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"If you find the flood of fuchsia at 39th and Monroe an eyesore, don't fret."
"If you find the flood of fuchsia at 39th and Monroe an eyesore, don't fret."

On September 19, video footage surfaced online of an impromptu art gallery in Normal Heights. The "mystery artist" hand-painted murals on what appeared to be dead palm tree leaves and strung them along a fence on Circle Drive and 39th Street, a couple of blocks west of the Adams Avenue/I-15 exit. One art piece depicted a side profile of a fish. Two others were renditions of faces with the ends frayed to resemble hair. The others were multi-colored collages.

"I have been an active participant in Burning Man for the last 22 years."

At sunset that Friday, a hint of the "Do You Wanna Funk?" disco tune could be heard at the "not so normal" art installation.

"Our drive-by/walk-by disco event ran from 6-10 pm due to noise ordinances," said DJ Barbarossa who with DJ Dirty Kurty, transformed his front yard on 32nd Street into a discotheque booth adorned with pink and purple lights.

"I was surprised to see almost all the neighbors come out and dance in the streets," he said to me, "I’d say there was like 50 or 60 people."

El Zarape Restaurant duked it out with the disco DJs, by playing mariachi music while some patrons yelled "salud."

Up the street on Adams Avenue, El Zarape Restaurant duked it out with the disco DJs, by playing mariachi music while some patrons yelled "salud" from its transformed parking lot approached from 32nd Street. The Mexican restaurant's staff lined dozens of different colored umbrellas above "classy" looking tables and tents that were partitioned with plexiglass. A red-colored stanchion separated the sidewalk from the artificial grass down below.

"They’ve got some good deals, too, like happy hour margarita flights," said one patron of the restaurant's $6 house margaritas plus chips and salsa.

"People keep bringing by more pink art, more lights, and sculptures."

Normal Heights residents posted about different impromptu art installations throughout their neighborhood over the weekend, which here, seems to be trending upward, especially after John Halcyon metamorphosed his front yard into a bright pink retreat during "Burn Week" on August 30 to September 6.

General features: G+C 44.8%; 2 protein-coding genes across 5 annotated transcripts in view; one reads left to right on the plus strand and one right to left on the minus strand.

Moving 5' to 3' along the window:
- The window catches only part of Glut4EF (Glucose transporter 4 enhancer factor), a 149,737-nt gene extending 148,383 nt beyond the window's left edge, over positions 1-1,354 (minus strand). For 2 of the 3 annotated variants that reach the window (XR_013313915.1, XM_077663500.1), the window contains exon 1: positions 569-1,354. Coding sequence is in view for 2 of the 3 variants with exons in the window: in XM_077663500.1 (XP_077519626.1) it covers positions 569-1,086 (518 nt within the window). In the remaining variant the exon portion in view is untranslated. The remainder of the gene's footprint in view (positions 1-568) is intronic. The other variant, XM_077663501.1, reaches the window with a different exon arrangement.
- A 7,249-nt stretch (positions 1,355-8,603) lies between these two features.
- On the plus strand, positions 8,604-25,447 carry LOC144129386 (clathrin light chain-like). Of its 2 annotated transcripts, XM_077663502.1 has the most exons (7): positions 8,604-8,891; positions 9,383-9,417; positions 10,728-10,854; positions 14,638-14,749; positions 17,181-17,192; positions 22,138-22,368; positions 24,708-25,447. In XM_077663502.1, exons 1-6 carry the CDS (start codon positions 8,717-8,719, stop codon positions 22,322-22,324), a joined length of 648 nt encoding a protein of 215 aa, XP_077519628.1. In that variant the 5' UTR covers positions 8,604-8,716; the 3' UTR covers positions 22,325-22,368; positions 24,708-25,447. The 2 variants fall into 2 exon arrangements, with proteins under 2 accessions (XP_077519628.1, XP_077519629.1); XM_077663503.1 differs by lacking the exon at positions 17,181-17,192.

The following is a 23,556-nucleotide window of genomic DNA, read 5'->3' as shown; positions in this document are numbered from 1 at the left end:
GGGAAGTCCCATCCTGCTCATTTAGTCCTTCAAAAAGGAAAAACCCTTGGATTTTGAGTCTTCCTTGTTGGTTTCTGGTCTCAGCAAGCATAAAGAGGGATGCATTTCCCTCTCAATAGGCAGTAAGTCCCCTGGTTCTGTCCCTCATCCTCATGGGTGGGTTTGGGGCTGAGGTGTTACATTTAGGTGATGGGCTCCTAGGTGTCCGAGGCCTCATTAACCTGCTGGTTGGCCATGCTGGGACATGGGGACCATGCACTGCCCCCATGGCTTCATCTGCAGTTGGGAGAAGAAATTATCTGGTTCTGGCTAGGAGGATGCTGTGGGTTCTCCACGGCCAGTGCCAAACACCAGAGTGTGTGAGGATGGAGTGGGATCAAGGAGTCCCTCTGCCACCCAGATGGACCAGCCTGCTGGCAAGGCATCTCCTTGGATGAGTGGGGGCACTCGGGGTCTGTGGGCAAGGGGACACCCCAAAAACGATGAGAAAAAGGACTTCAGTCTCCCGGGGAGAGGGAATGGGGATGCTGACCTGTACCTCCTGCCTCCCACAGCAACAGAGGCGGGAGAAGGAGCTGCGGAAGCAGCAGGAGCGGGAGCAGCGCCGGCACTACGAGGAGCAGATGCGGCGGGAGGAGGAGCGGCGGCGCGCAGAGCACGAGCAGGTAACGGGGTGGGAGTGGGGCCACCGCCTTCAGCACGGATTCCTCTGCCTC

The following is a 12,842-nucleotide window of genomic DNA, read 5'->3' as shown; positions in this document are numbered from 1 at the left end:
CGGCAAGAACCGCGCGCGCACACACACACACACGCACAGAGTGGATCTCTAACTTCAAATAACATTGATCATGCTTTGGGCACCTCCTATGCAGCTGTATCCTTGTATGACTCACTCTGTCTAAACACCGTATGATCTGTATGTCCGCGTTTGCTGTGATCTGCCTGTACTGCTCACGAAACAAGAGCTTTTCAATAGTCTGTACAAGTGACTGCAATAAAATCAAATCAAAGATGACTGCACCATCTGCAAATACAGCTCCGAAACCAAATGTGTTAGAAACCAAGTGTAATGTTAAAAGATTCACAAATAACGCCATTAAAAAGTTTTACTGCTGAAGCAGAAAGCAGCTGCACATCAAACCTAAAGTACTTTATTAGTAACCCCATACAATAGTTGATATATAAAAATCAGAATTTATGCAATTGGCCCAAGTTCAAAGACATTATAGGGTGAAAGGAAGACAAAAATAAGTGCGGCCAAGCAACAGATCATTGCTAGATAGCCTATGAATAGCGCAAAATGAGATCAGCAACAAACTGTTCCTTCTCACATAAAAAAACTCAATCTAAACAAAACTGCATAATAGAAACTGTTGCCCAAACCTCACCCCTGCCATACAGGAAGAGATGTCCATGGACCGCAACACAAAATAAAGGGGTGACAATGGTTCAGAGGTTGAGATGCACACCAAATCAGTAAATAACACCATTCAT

"I have been an active participant in Burning Man for the last 22 years," Halcyon posted on NextDoor. "But this year, we're setting up our camp in the front yard, and if you find the flood of fuchsia at 39th and Monroe an eyesore, don't fret — it will all be gone when the week ends."

The "mystery artist" hand-painted murals on what appeared to be dead palm tree leaves.

Normally, about this time of the year, the 49 year-old YouTuber, speaker, and coach would be recuperating from the desert festivities that usually transpire about 700 miles north of Normal Heights, within "a city wherein almost everything that happens is created entirely by its citizens, who are active participants in the experience."

"Fuschia has all of the love of red, with none of the aggression," Halcyon explained. "It is the color of hugs."

Over a hundred residents attended or passed by Burn Week south of Adams Avenue, where some sipped on cucumber water on pink couches, while others scarfed on Halcyon's vegan ice cream listening to electronica music.

"Did you get any haters?" I asked.

"No complaints to my face, or online," he responded. "The neighborhood has been amazing, in fact, people keep bringing by more pink art, more lights, and sculptures. People are bringing back goods and examples of their art. It has become the same beacon in Normal Heights, that we have been at Burning Man."